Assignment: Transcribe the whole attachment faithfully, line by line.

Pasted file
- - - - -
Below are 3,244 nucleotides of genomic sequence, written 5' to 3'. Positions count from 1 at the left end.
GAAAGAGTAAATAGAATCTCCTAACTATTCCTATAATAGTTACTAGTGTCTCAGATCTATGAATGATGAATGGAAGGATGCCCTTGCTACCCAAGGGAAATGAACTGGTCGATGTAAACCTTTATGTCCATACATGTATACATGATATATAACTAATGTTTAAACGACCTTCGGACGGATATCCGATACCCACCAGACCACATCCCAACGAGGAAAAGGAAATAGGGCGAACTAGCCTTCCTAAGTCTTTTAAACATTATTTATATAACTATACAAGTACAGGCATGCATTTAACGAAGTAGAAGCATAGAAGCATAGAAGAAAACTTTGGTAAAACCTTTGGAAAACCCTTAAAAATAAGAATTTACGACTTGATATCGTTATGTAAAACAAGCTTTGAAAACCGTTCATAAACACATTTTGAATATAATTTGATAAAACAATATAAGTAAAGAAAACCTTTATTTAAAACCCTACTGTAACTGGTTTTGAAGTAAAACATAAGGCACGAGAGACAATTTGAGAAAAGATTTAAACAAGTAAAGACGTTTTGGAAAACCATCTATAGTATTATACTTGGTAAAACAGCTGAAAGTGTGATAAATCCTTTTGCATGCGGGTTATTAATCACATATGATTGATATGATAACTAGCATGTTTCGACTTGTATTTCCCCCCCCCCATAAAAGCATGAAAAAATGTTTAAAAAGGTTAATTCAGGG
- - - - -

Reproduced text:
Below are 3,244 nucleotides of genomic sequence, written 5' to 3'. Positions count from 1 at the left end.
GAAAGAGTAAATAGAATCTCCTAACTATTCCTATAATAGTTACTAGTGTCTCAGATCTATGAATGATGAATGGAAGGATGCCCTTGCTACCCAAGGGAAATGAACTGGTCGATGTAAACCTTTATGTCCATACATGTATACATGATATATAACTAATGTTTAAACGACCTTCGGACGGATATCCGATACCCACCAGACCACATCCCAACGAGGAAAAGGAAATAGGGCGAACTAGCCTTCCTAAGTCTTTTAAACATTATTTATATAACTATACAAGTACAGGCATGCATTTAACGAAGTAGAAGCATAGAAGCATAGAAGAAAACTTTGGTAAAACCTTTGGAAAACCCTTAAAAATAAGAATTTACGACTTGATATCGTTATGTAAAACAAGCTTTGAAAACCGTTCATAAACACATTTTGAATATAATTTGATAAAACAATATAAGTAAAGAAAACCTTTATTTAAAACCCTACTGTAACTGGTTTTGAAGTAAAACATAAGGCACGAGAGACAATTTGAGAAAAGATTTAAACAAGTAAAGACGTTTTGGAAAACCATCTATAGTATTATACTTGGTAAAACAGCTGAAAGTGTGATAAATCCTTTTGCATGCGGGTTATTAATCACATATGATTGATATGATAACTAGCATGTTTCGACTTGTATTTCCCCCCCCCCATAAAAGCATGAAAAAATGTTTAAAAAGGTTAATTCAGGG